There are some things we have control over in our lives and there are some things simply out of our hands. Unfortunately, there are times when we cannot control our disability status and instead we learn to live with it every day. Part of living with a disability may include the necessity of taking time off work. As a necessity, disability leave is vital, and an employer under the law, cannot fire you because of it. The California Labor Law Employment Attorneys Group has extensive experience and knowledge of your rights as an employee on disability leave and will fight for you to get your job back and receive compensation for any other losses.
The Americans with Disabilities Act (ADA) was established in 1990 to protect citizens with disabilities in all facets of public life such as school, transportation, work, and public and private places that are open to the general public. The act is meant to level the playing field for all citizens by providing equal access and opportunities for those that are disabled. There are 5 sections to the law, and Title I focuses on employment. Here, the goal is to provide equal employment opportunities and benefits in the work place for those with disabilities. This applies to companies with 15 or more employees and requires the employer to provide reasonable accommodations to those that qualify. A reasonable accommodation is considered a change that helps a disabled employee perform their job as long as it is not too extensively difficult for the employer. The three ways in which the law defines a disability is if someone has a physical or mental condition that limits them from being able to perform daily tasks, if they have a history of a disability, or if they have a physical or mental impairment that is not transitory.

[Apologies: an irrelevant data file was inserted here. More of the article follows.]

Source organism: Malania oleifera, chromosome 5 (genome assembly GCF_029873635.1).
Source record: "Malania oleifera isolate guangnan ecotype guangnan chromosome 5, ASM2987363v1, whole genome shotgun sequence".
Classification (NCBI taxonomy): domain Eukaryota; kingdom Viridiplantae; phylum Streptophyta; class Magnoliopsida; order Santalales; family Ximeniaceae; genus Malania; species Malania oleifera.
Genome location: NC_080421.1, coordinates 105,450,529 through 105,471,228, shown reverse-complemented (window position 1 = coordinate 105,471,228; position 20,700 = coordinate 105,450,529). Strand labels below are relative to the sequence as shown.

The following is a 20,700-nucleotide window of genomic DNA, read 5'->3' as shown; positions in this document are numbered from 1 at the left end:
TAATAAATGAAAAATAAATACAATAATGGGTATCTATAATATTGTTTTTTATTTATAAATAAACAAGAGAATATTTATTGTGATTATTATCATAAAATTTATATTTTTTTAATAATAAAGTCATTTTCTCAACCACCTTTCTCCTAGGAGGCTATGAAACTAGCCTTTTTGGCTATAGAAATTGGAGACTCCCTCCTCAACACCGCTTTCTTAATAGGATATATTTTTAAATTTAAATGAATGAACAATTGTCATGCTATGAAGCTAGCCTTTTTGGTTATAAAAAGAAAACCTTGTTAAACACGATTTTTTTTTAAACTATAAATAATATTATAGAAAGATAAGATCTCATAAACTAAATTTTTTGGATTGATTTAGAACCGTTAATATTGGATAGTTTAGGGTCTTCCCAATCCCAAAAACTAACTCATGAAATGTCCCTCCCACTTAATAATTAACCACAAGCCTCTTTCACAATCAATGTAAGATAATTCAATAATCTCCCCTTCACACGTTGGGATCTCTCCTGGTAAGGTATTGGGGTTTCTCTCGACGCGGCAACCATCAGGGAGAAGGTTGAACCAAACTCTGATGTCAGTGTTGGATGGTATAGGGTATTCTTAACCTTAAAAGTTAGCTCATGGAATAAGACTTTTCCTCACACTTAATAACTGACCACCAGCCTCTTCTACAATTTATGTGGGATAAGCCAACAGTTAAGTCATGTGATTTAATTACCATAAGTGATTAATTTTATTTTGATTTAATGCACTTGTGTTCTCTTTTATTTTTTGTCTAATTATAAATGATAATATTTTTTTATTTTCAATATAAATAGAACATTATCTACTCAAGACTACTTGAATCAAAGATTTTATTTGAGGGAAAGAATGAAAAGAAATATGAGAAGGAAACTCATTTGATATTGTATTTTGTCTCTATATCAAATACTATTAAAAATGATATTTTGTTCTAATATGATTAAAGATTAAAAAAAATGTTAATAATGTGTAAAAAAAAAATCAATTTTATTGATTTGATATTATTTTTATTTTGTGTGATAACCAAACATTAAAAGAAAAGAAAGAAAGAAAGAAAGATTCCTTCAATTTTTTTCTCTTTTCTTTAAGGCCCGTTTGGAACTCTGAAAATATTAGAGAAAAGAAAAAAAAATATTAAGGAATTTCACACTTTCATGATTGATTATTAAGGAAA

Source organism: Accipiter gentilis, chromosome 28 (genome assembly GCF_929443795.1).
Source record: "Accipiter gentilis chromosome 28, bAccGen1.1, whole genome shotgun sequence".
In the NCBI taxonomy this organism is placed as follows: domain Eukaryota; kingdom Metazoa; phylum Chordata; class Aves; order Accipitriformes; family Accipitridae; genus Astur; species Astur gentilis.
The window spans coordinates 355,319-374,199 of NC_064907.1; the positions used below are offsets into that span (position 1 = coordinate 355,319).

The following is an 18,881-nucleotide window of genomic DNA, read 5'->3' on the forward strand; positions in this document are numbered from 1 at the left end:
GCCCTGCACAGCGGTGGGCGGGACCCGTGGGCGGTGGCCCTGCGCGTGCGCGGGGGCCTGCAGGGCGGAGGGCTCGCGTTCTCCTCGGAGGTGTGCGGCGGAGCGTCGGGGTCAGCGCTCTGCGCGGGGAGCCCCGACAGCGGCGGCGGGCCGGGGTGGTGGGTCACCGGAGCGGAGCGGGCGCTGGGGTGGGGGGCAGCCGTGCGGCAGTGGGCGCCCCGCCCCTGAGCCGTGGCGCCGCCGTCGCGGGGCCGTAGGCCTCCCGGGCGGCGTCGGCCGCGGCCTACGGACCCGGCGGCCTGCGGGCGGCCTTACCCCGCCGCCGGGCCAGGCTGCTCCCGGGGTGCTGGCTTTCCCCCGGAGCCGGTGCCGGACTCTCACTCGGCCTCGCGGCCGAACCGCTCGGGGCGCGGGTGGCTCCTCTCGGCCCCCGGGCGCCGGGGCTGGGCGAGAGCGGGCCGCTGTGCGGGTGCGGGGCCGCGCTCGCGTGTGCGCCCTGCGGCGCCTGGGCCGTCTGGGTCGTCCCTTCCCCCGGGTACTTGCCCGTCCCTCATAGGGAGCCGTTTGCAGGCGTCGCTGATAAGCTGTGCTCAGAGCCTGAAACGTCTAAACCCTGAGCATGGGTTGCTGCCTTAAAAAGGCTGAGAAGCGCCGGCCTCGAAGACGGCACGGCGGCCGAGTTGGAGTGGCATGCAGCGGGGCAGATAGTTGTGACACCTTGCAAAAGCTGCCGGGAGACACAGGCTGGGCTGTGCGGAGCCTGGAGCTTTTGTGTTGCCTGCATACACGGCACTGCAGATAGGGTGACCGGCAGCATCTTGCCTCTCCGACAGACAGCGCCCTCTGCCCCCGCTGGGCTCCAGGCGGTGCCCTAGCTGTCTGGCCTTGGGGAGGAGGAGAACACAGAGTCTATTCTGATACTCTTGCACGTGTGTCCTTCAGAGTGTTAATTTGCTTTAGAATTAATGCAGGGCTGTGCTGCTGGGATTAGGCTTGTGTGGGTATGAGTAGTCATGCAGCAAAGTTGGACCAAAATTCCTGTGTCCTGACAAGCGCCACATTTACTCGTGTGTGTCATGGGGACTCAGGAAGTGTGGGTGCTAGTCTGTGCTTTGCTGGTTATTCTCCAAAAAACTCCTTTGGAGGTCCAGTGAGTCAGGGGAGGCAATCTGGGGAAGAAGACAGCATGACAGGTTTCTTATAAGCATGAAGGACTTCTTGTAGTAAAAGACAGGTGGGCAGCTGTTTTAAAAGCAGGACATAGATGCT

The Family and Medical Leave Act (FMLA) requires employers to allow employees to take up to 12 weeks of unpaid leave with the important notion that your job is guaranteed after those 12 weeks when you return. If you’ve been fired while on disability leave, then your employer has violated your rights, however it’s important make sure that your qualify to be protected under the FMLA. The requirements to be covered under this law are that the employer must have at least 50 employees, and the employee must have worked at least 1,250 hours within the last year and live within a 75 mile radius of the job site. The FMLA prohibits any sort of retaliation against an employee who exercises their rights, indicating you may be eligible to sue your employer if you have faced or face negative job repercussions after returning from your leave as well.